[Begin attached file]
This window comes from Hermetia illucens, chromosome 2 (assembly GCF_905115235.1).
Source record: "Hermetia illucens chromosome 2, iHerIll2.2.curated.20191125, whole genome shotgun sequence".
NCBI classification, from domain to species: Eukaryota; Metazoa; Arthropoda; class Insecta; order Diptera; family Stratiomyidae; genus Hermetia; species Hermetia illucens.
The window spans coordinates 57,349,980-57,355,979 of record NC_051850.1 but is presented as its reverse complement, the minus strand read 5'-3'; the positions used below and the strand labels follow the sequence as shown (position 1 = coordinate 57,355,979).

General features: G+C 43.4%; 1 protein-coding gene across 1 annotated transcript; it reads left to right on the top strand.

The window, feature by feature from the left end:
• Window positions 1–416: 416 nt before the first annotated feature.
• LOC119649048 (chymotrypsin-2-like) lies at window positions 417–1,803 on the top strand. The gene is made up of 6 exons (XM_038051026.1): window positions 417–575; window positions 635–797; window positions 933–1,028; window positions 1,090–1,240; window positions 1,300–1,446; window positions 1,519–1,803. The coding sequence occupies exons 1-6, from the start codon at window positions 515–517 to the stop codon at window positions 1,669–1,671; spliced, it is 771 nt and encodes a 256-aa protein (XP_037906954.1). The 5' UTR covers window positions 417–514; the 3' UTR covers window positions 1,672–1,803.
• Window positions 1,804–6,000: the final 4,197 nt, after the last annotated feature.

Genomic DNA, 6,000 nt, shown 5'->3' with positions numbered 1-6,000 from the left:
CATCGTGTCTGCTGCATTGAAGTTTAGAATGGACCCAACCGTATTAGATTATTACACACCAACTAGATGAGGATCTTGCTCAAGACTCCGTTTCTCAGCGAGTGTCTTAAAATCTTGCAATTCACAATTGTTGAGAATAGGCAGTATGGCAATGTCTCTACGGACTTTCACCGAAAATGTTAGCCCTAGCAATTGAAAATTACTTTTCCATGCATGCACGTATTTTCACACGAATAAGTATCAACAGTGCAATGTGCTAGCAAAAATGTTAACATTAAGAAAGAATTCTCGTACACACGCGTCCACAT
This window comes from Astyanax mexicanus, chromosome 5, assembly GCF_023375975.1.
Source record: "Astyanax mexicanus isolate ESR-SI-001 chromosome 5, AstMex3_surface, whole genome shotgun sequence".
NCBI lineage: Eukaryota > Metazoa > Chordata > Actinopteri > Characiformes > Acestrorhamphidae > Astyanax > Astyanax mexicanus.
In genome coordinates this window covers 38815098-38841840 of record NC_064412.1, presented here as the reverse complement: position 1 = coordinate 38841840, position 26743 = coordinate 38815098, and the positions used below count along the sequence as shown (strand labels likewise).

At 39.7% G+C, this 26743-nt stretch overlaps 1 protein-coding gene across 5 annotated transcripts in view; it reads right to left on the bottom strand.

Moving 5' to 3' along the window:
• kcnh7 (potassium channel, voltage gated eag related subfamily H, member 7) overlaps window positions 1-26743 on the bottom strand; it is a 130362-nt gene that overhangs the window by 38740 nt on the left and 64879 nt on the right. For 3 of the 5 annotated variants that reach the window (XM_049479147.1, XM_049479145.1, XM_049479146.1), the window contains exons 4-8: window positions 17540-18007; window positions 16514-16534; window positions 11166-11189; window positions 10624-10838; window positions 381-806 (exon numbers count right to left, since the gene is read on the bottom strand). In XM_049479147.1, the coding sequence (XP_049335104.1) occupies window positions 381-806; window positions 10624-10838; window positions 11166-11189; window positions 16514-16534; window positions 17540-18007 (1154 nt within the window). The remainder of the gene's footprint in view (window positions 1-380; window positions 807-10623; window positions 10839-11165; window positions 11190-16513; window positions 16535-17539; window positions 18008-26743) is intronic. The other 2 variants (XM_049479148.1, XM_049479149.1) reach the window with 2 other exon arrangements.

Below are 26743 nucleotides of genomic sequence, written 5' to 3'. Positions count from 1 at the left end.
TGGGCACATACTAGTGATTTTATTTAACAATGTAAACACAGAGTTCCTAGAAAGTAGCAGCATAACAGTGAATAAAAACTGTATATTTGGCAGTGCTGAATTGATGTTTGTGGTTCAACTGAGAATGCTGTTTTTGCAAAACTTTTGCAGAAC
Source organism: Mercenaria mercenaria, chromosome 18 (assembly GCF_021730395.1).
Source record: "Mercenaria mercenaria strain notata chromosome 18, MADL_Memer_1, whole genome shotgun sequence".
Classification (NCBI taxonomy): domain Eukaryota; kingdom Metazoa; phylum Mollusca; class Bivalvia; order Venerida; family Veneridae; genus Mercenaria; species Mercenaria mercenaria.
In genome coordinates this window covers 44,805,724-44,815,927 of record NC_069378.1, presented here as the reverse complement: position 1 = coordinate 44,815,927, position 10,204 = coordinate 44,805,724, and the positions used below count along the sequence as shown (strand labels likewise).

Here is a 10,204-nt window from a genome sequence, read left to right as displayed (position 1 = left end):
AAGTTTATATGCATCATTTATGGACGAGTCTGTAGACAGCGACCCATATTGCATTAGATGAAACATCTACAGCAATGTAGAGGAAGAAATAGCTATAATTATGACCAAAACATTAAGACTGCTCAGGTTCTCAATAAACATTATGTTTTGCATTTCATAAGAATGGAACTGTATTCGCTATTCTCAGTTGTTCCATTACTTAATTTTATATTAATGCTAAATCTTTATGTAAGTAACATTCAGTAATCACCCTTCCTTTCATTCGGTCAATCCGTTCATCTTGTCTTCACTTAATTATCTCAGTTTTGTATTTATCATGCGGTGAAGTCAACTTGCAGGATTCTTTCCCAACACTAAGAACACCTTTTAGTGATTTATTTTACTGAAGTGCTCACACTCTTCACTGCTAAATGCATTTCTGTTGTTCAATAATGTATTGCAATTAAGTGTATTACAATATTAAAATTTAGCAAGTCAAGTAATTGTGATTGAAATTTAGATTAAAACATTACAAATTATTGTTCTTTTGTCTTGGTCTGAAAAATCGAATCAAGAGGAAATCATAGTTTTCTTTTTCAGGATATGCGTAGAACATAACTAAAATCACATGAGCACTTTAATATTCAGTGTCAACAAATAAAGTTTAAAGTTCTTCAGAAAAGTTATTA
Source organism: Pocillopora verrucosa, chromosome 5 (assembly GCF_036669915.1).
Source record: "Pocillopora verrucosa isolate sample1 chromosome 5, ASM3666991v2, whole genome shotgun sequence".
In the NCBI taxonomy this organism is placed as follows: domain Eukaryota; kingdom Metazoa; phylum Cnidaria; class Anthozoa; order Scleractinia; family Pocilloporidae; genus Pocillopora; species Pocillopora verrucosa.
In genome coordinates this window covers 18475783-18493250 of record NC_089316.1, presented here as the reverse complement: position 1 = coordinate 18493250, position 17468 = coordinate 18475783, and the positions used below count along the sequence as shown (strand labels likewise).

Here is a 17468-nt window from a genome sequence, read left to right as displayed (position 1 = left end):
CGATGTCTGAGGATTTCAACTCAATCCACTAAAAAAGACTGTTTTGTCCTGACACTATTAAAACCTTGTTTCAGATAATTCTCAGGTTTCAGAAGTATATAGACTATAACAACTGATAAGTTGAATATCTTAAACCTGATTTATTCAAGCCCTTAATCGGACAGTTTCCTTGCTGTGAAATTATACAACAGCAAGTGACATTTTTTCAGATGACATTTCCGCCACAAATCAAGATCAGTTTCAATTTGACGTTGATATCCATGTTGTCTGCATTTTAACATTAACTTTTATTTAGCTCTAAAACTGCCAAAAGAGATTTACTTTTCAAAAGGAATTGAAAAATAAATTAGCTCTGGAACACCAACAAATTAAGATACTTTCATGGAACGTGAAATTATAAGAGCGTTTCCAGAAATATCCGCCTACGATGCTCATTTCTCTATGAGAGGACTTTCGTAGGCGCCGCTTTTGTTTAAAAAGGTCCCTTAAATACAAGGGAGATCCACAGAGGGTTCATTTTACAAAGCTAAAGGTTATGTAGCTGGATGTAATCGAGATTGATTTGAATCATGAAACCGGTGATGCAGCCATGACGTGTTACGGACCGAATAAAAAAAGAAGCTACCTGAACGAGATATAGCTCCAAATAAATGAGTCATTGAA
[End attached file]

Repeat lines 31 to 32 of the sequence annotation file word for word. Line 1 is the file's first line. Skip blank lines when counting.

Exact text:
Here is a 17468-nt window from a genome sequence, read left to right as displayed (position 1 = left end):
CGATGTCTGAGGATTTCAACTCAATCCACTAAAAAAGACTGTTTTGTCCTGACACTATTAAAACCTTGTTTCAGATAATTCTCAGGTTTCAGAAGTATATAGACTATAACAACTGATAAGTTGAATATCTTAAACCTGATTTATTCAAGCCCTTAATCGGACAGTTTCCTTGCTGTGAAATTATACAACAGCAAGTGACATTTTTTCAGATGACATTTCCGCCACAAATCAAGATCAGTTTCAATTTGACGTTGATATCCATGTTGTCTGCATTTTAACATTAACTTTTATTTAGCTCTAAAACTGCCAAAAGAGATTTACTTTTCAAAAGGAATTGAAAAATAAATTAGCTCTGGAACACCAACAAATTAAGATACTTTCATGGAACGTGAAATTATAAGAGCGTTTCCAGAAATATCCGCCTACGATGCTCATTTCTCTATGAGAGGACTTTCGTAGGCGCCGCTTTTGTTTAAAAAGGTCCCTTAAATACAAGGGAGATCCACAGAGGGTTCATTTTACAAAGCTAAAGGTTATGTAGCTGGATGTAATCGAGATTGATTTGAATCATGAAACCGGTGATGCAGCCATGACGTGTTACGGACCGAATAAAAAAAGAAGCTACCTGAACGAGATATAGCTCCAAATAAATGAGTCATTGAA